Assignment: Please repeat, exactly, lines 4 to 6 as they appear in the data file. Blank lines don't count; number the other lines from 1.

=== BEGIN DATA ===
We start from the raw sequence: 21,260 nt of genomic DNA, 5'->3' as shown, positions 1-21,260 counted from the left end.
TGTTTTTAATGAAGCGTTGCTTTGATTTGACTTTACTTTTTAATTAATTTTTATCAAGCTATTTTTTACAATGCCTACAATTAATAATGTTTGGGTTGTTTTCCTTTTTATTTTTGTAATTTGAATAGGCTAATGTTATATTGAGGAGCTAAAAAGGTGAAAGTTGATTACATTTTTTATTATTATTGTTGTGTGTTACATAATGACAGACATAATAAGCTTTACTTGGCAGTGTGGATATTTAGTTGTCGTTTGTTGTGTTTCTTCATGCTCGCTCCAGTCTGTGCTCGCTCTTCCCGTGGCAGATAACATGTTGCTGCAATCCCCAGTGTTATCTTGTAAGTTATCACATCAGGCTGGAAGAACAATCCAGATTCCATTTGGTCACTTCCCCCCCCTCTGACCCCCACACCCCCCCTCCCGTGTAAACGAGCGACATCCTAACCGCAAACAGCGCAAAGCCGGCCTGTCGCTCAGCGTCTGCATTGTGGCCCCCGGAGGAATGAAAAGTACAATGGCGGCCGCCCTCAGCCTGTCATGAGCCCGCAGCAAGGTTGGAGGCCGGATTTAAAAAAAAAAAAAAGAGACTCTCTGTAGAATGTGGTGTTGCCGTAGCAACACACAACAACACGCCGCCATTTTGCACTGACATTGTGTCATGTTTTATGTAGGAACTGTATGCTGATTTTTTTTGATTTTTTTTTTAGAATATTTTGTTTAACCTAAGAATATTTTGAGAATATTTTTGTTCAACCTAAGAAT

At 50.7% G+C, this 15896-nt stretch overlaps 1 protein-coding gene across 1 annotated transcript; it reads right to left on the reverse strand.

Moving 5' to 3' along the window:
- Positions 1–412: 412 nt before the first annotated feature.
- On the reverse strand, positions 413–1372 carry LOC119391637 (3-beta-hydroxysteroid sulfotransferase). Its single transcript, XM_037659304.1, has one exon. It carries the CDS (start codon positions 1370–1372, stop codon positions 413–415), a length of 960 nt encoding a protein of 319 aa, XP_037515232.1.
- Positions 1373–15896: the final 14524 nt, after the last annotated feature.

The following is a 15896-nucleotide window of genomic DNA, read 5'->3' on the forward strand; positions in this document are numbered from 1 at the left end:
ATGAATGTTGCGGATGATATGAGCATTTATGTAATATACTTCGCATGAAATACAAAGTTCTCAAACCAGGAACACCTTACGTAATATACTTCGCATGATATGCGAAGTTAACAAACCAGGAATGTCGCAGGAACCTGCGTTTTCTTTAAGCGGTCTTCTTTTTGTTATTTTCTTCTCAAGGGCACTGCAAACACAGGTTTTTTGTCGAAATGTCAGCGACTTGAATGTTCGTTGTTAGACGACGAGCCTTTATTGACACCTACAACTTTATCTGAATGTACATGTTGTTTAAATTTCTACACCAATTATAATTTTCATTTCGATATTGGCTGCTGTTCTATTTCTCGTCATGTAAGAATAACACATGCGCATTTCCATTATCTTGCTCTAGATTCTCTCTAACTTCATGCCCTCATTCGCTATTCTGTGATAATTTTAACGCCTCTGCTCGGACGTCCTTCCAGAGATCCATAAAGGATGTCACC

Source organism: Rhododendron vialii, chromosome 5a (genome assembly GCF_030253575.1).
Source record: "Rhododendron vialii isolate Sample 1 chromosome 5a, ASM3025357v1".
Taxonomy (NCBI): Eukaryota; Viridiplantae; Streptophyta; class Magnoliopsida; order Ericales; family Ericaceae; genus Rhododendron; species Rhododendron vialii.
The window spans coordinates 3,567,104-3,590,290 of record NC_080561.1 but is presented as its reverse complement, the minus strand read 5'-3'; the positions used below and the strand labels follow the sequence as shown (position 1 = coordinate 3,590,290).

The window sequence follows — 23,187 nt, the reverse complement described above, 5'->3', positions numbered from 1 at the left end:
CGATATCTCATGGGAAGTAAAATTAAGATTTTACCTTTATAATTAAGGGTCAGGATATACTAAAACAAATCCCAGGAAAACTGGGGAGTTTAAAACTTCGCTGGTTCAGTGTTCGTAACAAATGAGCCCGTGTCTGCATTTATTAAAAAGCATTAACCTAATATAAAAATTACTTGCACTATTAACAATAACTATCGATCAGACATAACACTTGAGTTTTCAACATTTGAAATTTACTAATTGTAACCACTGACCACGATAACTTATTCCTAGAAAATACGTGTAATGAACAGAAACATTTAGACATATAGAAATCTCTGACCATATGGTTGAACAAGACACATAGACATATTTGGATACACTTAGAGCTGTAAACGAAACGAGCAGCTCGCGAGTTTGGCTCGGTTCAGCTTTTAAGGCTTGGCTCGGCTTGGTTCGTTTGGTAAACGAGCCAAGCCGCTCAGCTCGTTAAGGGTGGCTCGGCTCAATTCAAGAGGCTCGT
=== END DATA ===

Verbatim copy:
Moving 5' to 3' along the window:
- Positions 1–412: 412 nt before the first annotated feature.
- On the reverse strand, positions 413–1372 carry LOC119391637 (3-beta-hydroxysteroid sulfotransferase). Its single transcript, XM_037659304.1, has one exon. It carries the CDS (start codon positions 1370–1372, stop codon positions 413–415), a length of 960 nt encoding a protein of 319 aa, XP_037515232.1.